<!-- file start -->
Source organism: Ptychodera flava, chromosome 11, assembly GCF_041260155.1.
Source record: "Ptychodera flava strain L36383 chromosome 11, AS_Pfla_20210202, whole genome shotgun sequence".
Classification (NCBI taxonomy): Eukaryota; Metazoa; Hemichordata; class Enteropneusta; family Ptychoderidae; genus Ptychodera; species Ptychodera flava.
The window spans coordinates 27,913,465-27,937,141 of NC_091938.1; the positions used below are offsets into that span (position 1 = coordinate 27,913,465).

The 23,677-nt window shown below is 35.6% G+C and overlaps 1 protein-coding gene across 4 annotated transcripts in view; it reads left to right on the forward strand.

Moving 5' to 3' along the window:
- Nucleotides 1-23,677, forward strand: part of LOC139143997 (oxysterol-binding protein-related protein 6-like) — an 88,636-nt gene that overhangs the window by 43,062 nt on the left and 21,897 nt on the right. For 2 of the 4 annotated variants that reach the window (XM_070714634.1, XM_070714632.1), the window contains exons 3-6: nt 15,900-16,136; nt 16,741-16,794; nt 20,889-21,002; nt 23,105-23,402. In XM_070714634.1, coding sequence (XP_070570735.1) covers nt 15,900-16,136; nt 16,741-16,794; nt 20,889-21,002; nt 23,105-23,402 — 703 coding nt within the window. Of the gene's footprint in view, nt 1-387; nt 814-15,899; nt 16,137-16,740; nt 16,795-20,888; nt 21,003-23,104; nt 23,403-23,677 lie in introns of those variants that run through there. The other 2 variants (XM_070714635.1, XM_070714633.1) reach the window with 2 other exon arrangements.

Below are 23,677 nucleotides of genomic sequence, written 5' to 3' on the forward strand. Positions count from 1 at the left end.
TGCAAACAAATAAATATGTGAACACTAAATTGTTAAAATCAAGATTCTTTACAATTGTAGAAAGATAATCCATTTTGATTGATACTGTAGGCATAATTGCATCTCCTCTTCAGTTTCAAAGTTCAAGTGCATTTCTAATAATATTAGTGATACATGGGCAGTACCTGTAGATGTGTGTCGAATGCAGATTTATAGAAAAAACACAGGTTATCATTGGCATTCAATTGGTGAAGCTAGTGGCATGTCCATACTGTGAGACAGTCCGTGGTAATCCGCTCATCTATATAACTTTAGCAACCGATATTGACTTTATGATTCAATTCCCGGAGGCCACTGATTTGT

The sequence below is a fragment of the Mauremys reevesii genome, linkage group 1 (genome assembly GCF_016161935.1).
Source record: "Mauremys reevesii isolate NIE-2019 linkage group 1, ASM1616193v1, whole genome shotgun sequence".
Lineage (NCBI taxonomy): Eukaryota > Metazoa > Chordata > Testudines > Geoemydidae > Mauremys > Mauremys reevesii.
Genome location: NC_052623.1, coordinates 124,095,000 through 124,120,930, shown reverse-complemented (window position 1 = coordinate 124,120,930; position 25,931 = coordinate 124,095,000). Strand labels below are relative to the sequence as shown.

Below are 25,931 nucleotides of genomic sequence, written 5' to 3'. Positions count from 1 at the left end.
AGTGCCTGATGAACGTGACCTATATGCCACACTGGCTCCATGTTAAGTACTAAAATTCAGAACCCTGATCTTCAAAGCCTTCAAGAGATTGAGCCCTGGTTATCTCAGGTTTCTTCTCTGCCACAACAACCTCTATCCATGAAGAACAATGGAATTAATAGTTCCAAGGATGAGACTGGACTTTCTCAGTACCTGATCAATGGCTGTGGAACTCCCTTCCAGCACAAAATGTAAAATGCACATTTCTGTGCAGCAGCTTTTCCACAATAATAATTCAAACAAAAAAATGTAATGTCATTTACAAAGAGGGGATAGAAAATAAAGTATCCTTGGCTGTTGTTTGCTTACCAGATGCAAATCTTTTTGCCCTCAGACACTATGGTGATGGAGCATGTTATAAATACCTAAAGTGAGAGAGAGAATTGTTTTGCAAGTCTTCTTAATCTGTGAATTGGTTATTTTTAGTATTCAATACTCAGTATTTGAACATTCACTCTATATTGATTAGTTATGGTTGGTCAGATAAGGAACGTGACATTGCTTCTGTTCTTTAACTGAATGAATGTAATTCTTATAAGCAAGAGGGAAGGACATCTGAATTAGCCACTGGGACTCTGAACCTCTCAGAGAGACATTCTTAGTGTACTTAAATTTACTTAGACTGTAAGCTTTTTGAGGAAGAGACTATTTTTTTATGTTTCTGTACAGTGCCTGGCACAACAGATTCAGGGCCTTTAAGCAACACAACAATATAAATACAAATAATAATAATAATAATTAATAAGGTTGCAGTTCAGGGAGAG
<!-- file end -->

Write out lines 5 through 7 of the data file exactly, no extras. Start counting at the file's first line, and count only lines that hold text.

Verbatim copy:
The 23,677-nt window shown below is 35.6% G+C and overlaps 1 protein-coding gene across 4 annotated transcripts in view; it reads left to right on the forward strand.

Moving 5' to 3' along the window:
- Nucleotides 1-23,677, forward strand: part of LOC139143997 (oxysterol-binding protein-related protein 6-like) — an 88,636-nt gene that overhangs the window by 43,062 nt on the left and 21,897 nt on the right. For 2 of the 4 annotated variants that reach the window (XM_070714634.1, XM_070714632.1), the window contains exons 3-6: nt 15,900-16,136; nt 16,741-16,794; nt 20,889-21,002; nt 23,105-23,402. In XM_070714634.1, coding sequence (XP_070570735.1) covers nt 15,900-16,136; nt 16,741-16,794; nt 20,889-21,002; nt 23,105-23,402 — 703 coding nt within the window. Of the gene's footprint in view, nt 1-387; nt 814-15,899; nt 16,137-16,740; nt 16,795-20,888; nt 21,003-23,104; nt 23,403-23,677 lie in introns of those variants that run through there. The other 2 variants (XM_070714635.1, XM_070714633.1) reach the window with 2 other exon arrangements.